When people think of the Twin Cities, they think of winter, The Mall of America, Prince, and “The Minneapolis Sound.” Not necessarily in that order.
But just because our late Princely saint was born and raised in the 612 don’t mean that Saint Paul ain’t got rhythm, too.
Places, people, and things to get the party started -- or keep it moving -- as we lean into Jazz Fest Weekend, where Twin Citians come out en masse to shake their booties collectively in Mears Park.
It’s a beautiful thing.
Saint Paul lost an important cultural landmark when beloved, dimly lit, underground jazz club, Vieux Carre in the basement of the Hamm’s Building shuttered. But it’s back, baby, with a new name. There's just something about a dark, below ground, secret-feeling jazz club that no other space or vibe can replicate.
Enter this ultra-intimate space and forget about everything on the outside world for as long as the strings and the horns do their thing.
Upcoming shows include everything from the music of Bob Dylan to twangy Ameriana to good old fashioned vintage jazz.
Bringing in both national and local blues artists, Blues Saloon was wise to add a huge dance floor to do what you came here to do.
Open blues jam and no cover on Tuesdays. Simple bar fare like burgers and wings mean you can keep the brown liquor flowing -- the Blues’ best accompaniment.
Thought of more as a rocking, since 1950 institution, The Turf actually brings in a wide variety of acts-- I spent one unforgettable Halloween night here with New Orleans’ own Dirty Dozen Brass Band.
Head downstairs to The Clown Lounge for experimental jazz, wood paneling, well worn booths, clown paraphernalia, and taxidermy. A more eclectic music experience you won’t soon find.
Upstairs in the Historic Hamm Building (KJ’s Hideaway is in the same building, downstairs) Park Square is a more proper, but still reasonably intimate (350 seats) theater experience with eclectic performances like The Mysterious Old Listening Society, performed in the style of an old-time radio broadcast.
Good food and drink surrounds the space -- try Meritage for an oyster bar and true French Brasserie experience, or Afro Deli for fast casual and excellent pan-African cooking.
One of the prettiest, most classic rooms to drink and eat, this low whistle-inducing stunner is one of those “they don’t make them like they usta” gems.
All of this glamor makes it an exquisite venue for live jazz like the Blue Ox Jazz Trio, Appearing June 24-25. Try walleye anything or Swedish Meatballs for a taste of old school Minnesota.
Join this unique walking tour for little known facts and places haunted by jazz greats gone by -- you’ll also get some tips and tricks on where to find current stylings.
You’ll begin in the Hotel Celeste Bar, housed in a former convent. A cocktail is included in the $25 ticket price.
With an emphasis on community (and beer) Dual Citizen Brewery is a friendly, approachable space to take in some live music.
They donated a portion of every beer sold in April to support the Jazz Fest, so that fact alone makes it worthy of a visit, and a thanks.
Keep an eye on the calendar for music and other events.
“The Fitz” is Minnesota’s oldest standing theater, and is home to live radio performances by Minnesota Public Radio and American Public Media.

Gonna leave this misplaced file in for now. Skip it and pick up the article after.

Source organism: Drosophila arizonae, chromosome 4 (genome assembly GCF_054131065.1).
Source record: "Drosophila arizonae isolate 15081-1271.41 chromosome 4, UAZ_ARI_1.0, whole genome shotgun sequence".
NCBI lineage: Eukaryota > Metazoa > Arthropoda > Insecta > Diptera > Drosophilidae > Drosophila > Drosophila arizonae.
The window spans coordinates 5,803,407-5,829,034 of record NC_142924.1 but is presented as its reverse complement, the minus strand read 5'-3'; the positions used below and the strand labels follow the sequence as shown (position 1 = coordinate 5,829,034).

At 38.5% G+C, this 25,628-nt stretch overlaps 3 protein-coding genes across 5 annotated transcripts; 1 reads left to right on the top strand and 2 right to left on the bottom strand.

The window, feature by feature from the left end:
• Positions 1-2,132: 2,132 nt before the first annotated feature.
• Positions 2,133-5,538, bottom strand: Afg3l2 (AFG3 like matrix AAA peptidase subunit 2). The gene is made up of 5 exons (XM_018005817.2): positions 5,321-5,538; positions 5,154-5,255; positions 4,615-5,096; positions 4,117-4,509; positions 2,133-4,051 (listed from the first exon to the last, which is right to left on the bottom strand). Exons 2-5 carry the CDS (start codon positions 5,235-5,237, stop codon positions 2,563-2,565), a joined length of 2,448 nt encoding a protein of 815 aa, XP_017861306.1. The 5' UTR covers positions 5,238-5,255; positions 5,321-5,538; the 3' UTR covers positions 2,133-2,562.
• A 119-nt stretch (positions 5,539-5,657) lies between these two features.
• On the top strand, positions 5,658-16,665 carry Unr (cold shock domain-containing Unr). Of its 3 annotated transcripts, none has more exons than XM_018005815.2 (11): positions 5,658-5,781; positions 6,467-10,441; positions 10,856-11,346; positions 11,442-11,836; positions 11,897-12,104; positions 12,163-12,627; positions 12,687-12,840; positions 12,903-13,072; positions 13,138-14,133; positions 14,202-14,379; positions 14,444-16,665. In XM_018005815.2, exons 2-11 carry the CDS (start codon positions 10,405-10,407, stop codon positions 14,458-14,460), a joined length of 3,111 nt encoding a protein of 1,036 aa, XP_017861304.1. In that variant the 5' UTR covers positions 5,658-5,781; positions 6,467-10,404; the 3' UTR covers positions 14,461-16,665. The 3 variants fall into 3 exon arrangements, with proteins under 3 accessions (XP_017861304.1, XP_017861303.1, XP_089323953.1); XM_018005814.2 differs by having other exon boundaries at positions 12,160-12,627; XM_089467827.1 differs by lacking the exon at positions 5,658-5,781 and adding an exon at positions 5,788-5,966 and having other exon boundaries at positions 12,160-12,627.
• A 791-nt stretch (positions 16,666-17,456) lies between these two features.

Upcoming shows include the tapestry of Jazz, Soul, Hip-Hop, and Classical stylings of local songstress PaviElle French.
With a mission to provide free jazz shows for all ages and members of the community, watch for performances cropping up at local parks, bandshells, and rec centers like Dayton’s Bluff.
Open mics are open to all ages, 10 years and up.
Ever danced the night away in a cave? If these cavernous walls could talk -- Wabasha Street Cave has been home to a wide variety of cultural and performances over the decades, from proms to gangster tours.
If it's music you want, music you’ll get at weekly Thursday night swing dancing nights with rotating live bands. Lessons are available with the $10 cover.
The Ordway Theater abutting Rice Park offers a make-an-evening-out-of-it opportunity for eats, drinks, picturesque strolls, and music.
One of the Paul’s fanciest venues, a night at the Ordway always meant getting dressed for a seriously grownup night on the town.
Upcoming shows include Black Violin, combining classical and hip hop for a boundaries-busting sound, and the legendary Nachito Herrera and the Havana Jazz All Stars.
This East Side mainstay is all fun and no pretense. A diverse crowd enjoys sounds of all persuasions from funk to country to hip hop.
River City Jazz Orchestra, Century Jazz Big Band, and Dirty Shorts Brass Band is just a small sliver of what’s jazzy and upcoming.
Former Prince bandmate Jellybean Johnson plays here regularly.
One of my favorite venues in either city-- the Broodjes (small Dutch sammies) paired with Amsterdam frites (served with mayo!) are worth the trip alone, but all kinds of acts swing through here for raucous good times.
Better Mistakes “Brassish” Band is an upcoming show with the unique harmony of tuba paired with guitar and drum.
Go to this historically Black neighborhood to enjoy a full day of outdoor jazz, food, vendors, family activities and art. Presented by Black-owned and operated Golden Thyme Cafe, past events have included Nachito Herrera and local legend Walter Chancellor Junior. Keep an eye on their site for this year’s lineup. Make sure to stop into the cafe, too-- it’s a true neighborhood hub serving rotating soul food-ish specials, and of course, great coffee.